Eni Aluko says she is "happy but exhausted" after a gruelling day in Westminster in which the FA has apologised to her and Drew Spence for their failings.
The FA executives who attended the hearing have refused to answer questions from the media outside Portcullis House. But Eni Aluko has given an interview to Sky Sports News and other media outlets, which will be posted here shortly.
FA chairman Greg Clarke said he will not resign despite admitting failings in the governing body's systems:
What has emerged from the hearing?
The hearing has finished and the panel, the FA executives, Eni Aluko and Lianne Sanderson are all filing out of Portcullis House. They may give interviews to the media as they leave.
The FA executives are asked about a discrimination case involving Lucy Ward, who the panel says is awaiting damages from Leeds United "and the FA has done nothing". All four admit they had never heard of it. The panel tell them it has been reported in at least two national newspapers.
It emerges that Mark Sampson has been given nine months salary as severance for his dismissal. Martin Glenn confirms they have been informed Sampson may still pursue a wrongful dismissal claim.
Greg Clarke has made more admissions of the FA's failings in a long answer. He's been asked to turn around and apologise to Eni, who is still sitting behind him. He says he'll talk to her personally.
Damien Collins MP asks him again if he'd like to turn around and do it "right now". Members of the hearing say "hear, hear". He declines again and says he'd rather talk to her personally.
Damian Collins MP (committee chair) aghast that Dan Ashworth was able to give his opinion on Mark Sampson to HR during an investigation he was co-leading, saying what a "good guy" he thought Sampson was.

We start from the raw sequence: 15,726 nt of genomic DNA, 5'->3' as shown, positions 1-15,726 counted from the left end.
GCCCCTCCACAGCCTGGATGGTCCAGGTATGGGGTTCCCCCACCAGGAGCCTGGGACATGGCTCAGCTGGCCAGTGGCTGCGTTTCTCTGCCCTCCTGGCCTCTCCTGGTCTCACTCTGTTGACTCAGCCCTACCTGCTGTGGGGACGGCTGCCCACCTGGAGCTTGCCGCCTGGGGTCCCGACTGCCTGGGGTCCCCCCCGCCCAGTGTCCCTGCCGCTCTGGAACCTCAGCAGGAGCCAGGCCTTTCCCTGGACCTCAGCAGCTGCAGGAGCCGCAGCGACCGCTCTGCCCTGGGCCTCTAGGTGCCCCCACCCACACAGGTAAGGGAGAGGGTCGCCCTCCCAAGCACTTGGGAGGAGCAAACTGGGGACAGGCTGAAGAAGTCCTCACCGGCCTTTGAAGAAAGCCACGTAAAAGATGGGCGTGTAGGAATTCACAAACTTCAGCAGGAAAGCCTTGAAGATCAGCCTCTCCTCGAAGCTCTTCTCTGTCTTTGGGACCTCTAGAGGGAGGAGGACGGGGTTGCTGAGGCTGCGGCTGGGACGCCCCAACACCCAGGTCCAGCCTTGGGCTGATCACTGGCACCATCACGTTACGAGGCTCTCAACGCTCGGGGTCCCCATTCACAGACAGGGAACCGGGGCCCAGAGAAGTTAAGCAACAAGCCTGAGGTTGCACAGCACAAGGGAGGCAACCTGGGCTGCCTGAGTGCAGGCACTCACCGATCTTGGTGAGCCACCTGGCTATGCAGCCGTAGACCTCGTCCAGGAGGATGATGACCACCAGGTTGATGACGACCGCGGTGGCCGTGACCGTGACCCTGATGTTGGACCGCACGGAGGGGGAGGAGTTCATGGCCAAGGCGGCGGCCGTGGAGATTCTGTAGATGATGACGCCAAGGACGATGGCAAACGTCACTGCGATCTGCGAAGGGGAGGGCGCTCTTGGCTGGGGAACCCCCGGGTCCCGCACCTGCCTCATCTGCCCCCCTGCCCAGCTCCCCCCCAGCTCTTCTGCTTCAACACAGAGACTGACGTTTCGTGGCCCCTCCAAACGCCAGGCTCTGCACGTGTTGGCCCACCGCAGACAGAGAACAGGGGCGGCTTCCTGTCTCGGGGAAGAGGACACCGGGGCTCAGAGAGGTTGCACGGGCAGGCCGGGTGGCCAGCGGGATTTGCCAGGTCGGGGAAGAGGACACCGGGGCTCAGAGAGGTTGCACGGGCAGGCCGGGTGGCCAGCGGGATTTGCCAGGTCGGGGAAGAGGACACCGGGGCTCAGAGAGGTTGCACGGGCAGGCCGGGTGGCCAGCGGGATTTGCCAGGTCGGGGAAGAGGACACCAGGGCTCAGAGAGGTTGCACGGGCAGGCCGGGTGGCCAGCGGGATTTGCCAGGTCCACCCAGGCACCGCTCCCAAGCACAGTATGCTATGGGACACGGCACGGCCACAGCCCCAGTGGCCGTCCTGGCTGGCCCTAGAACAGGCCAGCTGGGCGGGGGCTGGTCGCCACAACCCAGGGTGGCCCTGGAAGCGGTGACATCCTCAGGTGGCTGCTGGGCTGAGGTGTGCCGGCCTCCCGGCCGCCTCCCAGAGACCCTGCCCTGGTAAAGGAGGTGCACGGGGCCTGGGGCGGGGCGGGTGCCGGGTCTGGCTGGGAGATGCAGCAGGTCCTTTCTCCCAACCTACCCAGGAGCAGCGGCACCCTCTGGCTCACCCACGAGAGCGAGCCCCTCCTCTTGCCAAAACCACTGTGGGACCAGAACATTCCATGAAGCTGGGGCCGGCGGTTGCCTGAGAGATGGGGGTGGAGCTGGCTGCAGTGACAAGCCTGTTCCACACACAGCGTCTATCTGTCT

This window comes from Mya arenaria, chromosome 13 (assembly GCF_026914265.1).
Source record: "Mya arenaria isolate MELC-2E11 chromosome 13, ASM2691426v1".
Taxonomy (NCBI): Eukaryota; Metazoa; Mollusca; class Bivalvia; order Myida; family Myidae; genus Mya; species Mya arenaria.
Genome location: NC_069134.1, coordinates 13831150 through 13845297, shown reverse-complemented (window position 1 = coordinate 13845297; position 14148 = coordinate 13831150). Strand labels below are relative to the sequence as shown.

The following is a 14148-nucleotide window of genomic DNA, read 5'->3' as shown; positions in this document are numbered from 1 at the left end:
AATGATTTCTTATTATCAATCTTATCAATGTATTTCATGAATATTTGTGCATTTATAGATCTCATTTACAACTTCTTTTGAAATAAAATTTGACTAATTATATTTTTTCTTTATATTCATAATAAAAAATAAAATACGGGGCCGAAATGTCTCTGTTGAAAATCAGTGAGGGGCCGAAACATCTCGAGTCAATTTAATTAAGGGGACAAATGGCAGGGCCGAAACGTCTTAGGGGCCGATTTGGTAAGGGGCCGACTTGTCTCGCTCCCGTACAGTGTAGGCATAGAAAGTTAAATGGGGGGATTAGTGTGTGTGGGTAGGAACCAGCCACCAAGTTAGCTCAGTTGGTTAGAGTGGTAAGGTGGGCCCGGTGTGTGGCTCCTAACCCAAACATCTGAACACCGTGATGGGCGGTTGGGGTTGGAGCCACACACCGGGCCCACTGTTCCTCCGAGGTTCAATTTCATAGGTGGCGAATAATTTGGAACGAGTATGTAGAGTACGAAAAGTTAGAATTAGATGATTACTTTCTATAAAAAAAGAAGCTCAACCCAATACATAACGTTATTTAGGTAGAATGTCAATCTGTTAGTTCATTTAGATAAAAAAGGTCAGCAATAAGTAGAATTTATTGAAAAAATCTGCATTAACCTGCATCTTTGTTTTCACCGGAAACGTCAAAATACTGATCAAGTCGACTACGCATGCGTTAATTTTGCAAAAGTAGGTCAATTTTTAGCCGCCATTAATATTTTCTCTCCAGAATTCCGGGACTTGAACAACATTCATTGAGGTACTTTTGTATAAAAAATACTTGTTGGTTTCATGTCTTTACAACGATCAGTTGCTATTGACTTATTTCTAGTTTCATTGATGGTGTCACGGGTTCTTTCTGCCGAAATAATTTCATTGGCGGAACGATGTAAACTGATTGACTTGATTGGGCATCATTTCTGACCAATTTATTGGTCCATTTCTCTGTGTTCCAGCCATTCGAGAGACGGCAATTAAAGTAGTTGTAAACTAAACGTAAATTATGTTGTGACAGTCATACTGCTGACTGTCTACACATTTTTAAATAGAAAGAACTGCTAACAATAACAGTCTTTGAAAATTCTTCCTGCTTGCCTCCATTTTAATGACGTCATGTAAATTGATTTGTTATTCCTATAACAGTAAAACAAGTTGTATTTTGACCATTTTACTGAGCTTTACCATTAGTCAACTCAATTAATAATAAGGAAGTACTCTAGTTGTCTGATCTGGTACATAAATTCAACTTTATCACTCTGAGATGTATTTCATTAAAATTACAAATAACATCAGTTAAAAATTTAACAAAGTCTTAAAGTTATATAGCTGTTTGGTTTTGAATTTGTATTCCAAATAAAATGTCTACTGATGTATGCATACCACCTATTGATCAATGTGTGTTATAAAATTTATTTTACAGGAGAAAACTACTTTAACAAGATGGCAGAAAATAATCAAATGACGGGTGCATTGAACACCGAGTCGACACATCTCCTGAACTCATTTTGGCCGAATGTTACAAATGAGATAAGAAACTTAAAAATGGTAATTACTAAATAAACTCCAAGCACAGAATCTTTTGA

Greg Clarke admits the FA has a defensive mentality but is trying to move out of that way of thinking:
"Are we overly concerned on what people think? There is a propensity for other associations to feel the same. Defensive. But we're moving away from that. One of the reasons I felt I needed to apologise to Eni personally, is I need to lead by example."
Dan Ashworth believes the timing of Eni Aluko's dropping from the England team was coincidental.
Asked if the timing would appear more than coincidental, he said: "Knowing the facts that I do, no. Without knowing them, to the outside world, yes."
Sky Sports News chief news reporter Bryan Swanson is also following the hearing at Portcullis House:
FA chief executive Martin Glenn also admits "there have been failings" in the FA's duty of care:
"Clearly in his situation with Eni Aluko and Drew Spence yes there have been failings. But we have 900 players and staff in our control, and in balance we do a good job. In this instance we've clearly made mistakes."
FA chairman Greg Clarke admits the FA has failed in its duty of care to Eni Aluko:
"It's really important not to jump to conclusions as head of governance. You have to look at the end, what has established. The material issue is, twice an England player with 100 caps was exposed to an instance of racism. That is a fundamental breach of our duty of care to that person. And I feel very bad about that."
FA chairman Greg Clarke insists the FA's due diligence has improved since the hiring of both Mark Sampson and Sam Allardyce:
"It is changed. The senior hires now, we spend a lot of money going through cupboards to see if there are any skeletons in it. If that does not work, then the buck stops here."
Sky Sports News reporter reflects on the days proceedings so far, live from outside Portcullis House in Westminster:
Dan Ashworth admits "if I had my time again, of course I would've asked to see more detail" in the Mark Sampson safeguarding report.
"I took advice from our safeguarding and integrity team and I was not told he would be a risk to his current role. I was told he wouldn't be a risk, provided he went through some mentoring training."
FA chairman Greg Clarke admits there was a lack of background checking done on Mark Sampson when he was hired - a "lack of due diligence" which is not the case now.
"There's no way we can defend the lack of due diligence on that hire (of Mark Sampson). We're not trying to hide that the lack of it did not happen."
Martin Glenn has been discussing the alleged defamatory tweet that Eni Aluko made about the FA's processes, and refuses to say whether they will give her the rest of the agreed cash payment they are currently withholding over it. "We'll reflect on it," he says.